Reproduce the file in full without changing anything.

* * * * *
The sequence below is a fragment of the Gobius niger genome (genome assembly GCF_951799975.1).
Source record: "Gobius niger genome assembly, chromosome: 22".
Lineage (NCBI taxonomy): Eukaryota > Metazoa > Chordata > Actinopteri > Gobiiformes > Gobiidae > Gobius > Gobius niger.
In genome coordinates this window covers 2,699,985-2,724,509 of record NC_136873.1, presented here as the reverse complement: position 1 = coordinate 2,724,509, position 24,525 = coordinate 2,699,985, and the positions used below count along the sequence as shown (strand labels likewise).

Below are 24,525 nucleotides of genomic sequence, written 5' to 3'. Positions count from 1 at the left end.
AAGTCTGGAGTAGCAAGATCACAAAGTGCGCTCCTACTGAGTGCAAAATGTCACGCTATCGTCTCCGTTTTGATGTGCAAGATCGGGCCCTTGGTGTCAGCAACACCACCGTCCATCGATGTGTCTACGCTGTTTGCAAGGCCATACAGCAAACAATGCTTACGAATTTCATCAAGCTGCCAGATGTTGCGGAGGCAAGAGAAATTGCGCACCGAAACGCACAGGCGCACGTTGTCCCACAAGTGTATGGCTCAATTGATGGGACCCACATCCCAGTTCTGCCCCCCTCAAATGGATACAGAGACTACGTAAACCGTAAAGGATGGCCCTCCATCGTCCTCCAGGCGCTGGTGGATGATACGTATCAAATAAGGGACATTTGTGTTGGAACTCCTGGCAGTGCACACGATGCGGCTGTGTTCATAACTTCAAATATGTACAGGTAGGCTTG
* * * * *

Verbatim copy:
The sequence below is a fragment of the Gobius niger genome (genome assembly GCF_951799975.1).
Source record: "Gobius niger genome assembly, chromosome: 22".
Lineage (NCBI taxonomy): Eukaryota > Metazoa > Chordata > Actinopteri > Gobiiformes > Gobiidae > Gobius > Gobius niger.
In genome coordinates this window covers 2,699,985-2,724,509 of record NC_136873.1, presented here as the reverse complement: position 1 = coordinate 2,724,509, position 24,525 = coordinate 2,699,985, and the positions used below count along the sequence as shown (strand labels likewise).

Below are 24,525 nucleotides of genomic sequence, written 5' to 3'. Positions count from 1 at the left end.
AAGTCTGGAGTAGCAAGATCACAAAGTGCGCTCCTACTGAGTGCAAAATGTCACGCTATCGTCTCCGTTTTGATGTGCAAGATCGGGCCCTTGGTGTCAGCAACACCACCGTCCATCGATGTGTCTACGCTGTTTGCAAGGCCATACAGCAAACAATGCTTACGAATTTCATCAAGCTGCCAGATGTTGCGGAGGCAAGAGAAATTGCGCACCGAAACGCACAGGCGCACGTTGTCCCACAAGTGTATGGCTCAATTGATGGGACCCACATCCCAGTTCTGCCCCCCTCAAATGGATACAGAGACTACGTAAACCGTAAAGGATGGCCCTCCATCGTCCTCCAGGCGCTGGTGGATGATACGTATCAAATAAGGGACATTTGTGTTGGAACTCCTGGCAGTGCACACGATGCGGCTGTGTTCATAACTTCAAATATGTACAGGTAGGCTTG